These are but a quick few ideas, but I have many others and with the right Leadership they can and will be enacted one day to benefit the wider Caymanian community and the borrowing public.

 

 

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Comments (8)

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  1. No More Heroes Anymore says:

    We could distribute the $600,000 wasted by the PPM on Heroes Day to the poor.  (By that I meant he 2009 budget for this pathetic piece of flag waving). How could the spend over half a mllion dollars on this event?  Shame on them!

    Given that recent reports indicated a 1000 or so families living in extreme poverty, I am sure these families would rather see $500 each than see it wasted on red white and blue decorations and political egoes being puffed up.

    • Anonymous says:

      $600,000 spent in trying to nurture our national consciousness and give us a sense of identity is money well-spent and is a paltry sum compared to the tens of millions wasted by the UDP, for example Boatswain Beach to the tune of US$56 million.   Did you forget about the poor then? If you are Caymanian and feel this way about Heroes Day it says a lot more about you than it does about the event.  

  2. Anonymous says:

    The CICSA Cooperative Credit Union is a financial institution which was founded in year 1976 by Mr. Louis Moncrieffe and a small group of Cayman Islands Government Civil Servants.

    The CICSA Cooperative Credit Union is not a public/commercial banking facility, but operates as a ‘co-operative organization’ to serve it’s members exclusively. These members are effectively shareholders by means of a ‘Shares System’ who utilize many banking products and services provided by this institution which are similar to commercial banking facilities.

  3. Anonymous says:

    Not sure why George is picking on the Credit Union which does not lend to the public at large but instead only to its own members. The Credit Union’s narrow spread between lending rates and dividends helps its members. There is no proper comparison between the rates of a commercial bank (where the spread is huge) and a credit union.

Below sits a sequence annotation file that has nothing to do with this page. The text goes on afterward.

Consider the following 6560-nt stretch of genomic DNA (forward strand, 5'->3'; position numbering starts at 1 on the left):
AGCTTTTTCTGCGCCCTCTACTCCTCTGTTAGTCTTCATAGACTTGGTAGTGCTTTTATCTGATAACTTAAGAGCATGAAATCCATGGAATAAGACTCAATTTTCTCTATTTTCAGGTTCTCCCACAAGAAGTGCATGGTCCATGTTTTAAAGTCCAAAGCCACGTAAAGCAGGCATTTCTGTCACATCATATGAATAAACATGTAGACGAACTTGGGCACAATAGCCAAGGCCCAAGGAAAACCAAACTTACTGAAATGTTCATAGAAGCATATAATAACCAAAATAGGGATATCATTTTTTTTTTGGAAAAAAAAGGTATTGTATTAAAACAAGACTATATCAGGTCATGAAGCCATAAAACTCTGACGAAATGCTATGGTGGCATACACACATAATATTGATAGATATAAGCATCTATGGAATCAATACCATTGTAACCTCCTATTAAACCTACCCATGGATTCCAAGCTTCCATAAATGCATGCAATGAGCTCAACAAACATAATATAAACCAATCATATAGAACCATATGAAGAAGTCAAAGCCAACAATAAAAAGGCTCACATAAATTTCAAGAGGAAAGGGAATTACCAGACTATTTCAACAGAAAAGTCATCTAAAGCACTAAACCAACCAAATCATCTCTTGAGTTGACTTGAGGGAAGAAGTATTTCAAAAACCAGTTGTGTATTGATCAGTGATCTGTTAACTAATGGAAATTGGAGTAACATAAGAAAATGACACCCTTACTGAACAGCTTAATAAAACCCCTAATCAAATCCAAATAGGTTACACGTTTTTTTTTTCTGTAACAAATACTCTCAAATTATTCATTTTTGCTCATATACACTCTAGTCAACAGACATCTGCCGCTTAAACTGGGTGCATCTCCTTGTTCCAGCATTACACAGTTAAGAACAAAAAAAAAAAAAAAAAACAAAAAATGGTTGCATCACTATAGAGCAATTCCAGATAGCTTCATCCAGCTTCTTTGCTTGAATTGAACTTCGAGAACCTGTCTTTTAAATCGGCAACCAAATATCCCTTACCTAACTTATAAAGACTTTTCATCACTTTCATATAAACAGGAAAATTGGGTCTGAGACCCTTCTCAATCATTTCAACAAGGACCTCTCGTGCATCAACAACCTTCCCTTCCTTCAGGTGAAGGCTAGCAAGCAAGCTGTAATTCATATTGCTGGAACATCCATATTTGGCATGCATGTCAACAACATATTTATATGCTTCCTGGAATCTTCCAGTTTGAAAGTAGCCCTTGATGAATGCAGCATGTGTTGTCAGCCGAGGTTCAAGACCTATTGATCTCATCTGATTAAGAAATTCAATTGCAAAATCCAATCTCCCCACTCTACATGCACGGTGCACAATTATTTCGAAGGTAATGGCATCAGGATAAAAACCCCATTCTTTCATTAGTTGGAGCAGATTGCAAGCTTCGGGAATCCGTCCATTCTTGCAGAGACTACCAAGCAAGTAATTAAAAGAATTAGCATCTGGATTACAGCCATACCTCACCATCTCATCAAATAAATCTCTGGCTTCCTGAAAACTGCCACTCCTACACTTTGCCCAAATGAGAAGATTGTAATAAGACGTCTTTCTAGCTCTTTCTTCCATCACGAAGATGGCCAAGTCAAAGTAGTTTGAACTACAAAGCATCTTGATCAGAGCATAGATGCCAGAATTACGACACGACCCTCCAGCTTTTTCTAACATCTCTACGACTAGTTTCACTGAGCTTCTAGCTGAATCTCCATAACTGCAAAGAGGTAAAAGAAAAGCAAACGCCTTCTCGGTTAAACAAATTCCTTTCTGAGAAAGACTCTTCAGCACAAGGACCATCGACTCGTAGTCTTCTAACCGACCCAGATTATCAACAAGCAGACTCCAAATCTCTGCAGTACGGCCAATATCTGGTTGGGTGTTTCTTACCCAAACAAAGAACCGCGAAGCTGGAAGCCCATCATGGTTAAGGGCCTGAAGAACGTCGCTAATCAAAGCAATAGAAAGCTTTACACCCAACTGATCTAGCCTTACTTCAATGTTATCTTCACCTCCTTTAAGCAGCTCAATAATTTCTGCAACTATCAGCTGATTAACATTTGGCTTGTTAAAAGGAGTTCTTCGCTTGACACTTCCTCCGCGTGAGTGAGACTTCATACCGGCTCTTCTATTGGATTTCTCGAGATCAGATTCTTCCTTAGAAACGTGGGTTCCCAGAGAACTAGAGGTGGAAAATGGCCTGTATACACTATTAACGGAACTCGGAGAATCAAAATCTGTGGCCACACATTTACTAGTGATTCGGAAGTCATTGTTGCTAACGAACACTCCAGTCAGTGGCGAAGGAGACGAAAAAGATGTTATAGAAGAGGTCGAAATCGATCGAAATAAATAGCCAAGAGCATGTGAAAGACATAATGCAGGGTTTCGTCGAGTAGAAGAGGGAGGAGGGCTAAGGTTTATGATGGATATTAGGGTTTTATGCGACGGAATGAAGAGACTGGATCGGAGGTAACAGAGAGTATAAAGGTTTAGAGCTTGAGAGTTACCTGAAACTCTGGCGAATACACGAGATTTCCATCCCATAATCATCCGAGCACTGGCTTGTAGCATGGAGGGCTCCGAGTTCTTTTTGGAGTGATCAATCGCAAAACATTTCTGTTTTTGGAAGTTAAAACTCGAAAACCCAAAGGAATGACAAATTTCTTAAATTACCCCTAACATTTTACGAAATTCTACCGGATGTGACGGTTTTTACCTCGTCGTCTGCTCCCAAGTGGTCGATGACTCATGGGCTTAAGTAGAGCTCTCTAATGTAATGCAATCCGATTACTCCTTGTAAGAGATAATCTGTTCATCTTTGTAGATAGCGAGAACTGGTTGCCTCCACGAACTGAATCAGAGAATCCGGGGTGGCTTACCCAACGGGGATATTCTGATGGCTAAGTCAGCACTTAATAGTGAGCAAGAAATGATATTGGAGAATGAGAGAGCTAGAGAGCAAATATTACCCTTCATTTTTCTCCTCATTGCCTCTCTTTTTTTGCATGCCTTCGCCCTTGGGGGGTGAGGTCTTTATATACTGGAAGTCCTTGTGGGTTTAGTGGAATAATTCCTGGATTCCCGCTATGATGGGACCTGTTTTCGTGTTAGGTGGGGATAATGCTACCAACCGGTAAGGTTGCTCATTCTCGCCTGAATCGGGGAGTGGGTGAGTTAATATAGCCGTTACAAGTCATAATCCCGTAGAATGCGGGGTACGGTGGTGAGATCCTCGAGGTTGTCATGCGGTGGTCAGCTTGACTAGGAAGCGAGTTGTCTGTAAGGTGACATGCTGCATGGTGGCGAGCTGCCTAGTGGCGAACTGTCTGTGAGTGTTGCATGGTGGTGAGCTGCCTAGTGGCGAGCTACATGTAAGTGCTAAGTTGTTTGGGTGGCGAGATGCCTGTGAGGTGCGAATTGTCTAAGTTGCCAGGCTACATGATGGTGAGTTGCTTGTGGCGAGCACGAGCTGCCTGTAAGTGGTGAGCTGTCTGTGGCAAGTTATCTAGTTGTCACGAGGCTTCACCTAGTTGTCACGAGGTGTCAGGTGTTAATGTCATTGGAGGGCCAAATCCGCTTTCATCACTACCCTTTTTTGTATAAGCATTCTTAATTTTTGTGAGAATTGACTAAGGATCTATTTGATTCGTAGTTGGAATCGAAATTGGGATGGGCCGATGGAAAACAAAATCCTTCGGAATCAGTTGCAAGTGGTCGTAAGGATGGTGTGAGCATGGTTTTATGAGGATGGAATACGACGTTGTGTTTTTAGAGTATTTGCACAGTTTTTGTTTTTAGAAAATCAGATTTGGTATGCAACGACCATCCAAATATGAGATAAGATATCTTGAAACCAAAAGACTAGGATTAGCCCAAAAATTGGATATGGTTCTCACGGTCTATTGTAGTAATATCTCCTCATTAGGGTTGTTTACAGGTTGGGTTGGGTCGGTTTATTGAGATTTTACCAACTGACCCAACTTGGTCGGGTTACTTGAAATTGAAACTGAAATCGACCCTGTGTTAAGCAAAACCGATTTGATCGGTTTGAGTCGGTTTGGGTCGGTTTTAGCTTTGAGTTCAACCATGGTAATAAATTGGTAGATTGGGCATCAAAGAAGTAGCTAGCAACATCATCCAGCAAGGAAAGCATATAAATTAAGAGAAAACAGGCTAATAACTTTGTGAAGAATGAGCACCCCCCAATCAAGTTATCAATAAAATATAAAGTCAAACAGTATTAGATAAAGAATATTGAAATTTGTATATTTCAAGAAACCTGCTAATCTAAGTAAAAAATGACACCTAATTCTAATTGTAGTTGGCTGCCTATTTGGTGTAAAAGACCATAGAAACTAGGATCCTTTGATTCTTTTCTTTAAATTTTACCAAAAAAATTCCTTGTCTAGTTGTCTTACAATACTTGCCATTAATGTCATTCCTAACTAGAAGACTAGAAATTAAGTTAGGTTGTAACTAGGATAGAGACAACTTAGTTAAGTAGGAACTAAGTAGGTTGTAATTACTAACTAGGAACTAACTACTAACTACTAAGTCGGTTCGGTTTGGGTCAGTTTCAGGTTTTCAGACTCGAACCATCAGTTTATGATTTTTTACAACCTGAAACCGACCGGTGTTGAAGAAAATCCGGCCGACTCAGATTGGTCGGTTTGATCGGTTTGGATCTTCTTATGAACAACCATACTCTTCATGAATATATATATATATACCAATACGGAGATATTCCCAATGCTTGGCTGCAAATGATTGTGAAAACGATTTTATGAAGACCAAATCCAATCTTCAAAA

The local bank lending rates do fall when the US Federal Reserve lowers rates since its cost is lowered.   

    • Anonymous says:

      On the NY Prime rate, I am not sure why it is even used here as a yard-stick to guage local lending interest rates. Are you? Why should the US Fed set our local loan rates? Are the local banks actually borrowing from the Fed funds window?

      If they are paying zero (0%) on most of our local investments, why lend at a spread of 7% above?

      ..just wondering…perhaps you can research and let us all know the answer..

  4. Anonymous says:

    this is amazing! is the credit union really offering 5% dividends even in these times? if so it should offer a smaller dividend and instead make loans available at cheaper rates to help people in these hard economic times. so much for good economic management..

  5. Anonymous says:

    don’t agree with the idea of controlling interest rates via CIMA. But agree that the situation with the creidt union which is ultimately governed by the Government, has ridiculous interest rates on its loans. As a creidt union we would expect it to be a bit more conservative, but how can the government claim to be dealing with the crisis in the economy while allowing such high interest rates to be charged by the credit union to people that already suffering?

  6. Anonymous says:

    I have worked in the financial industry for over 32 years and I have never seen a change done in such a way that seems offensive to the stakeholders in the financial services sector. When are governments in the Cayman Islands going to understand that industry input and consultation is a complement to their efforts and not harmful?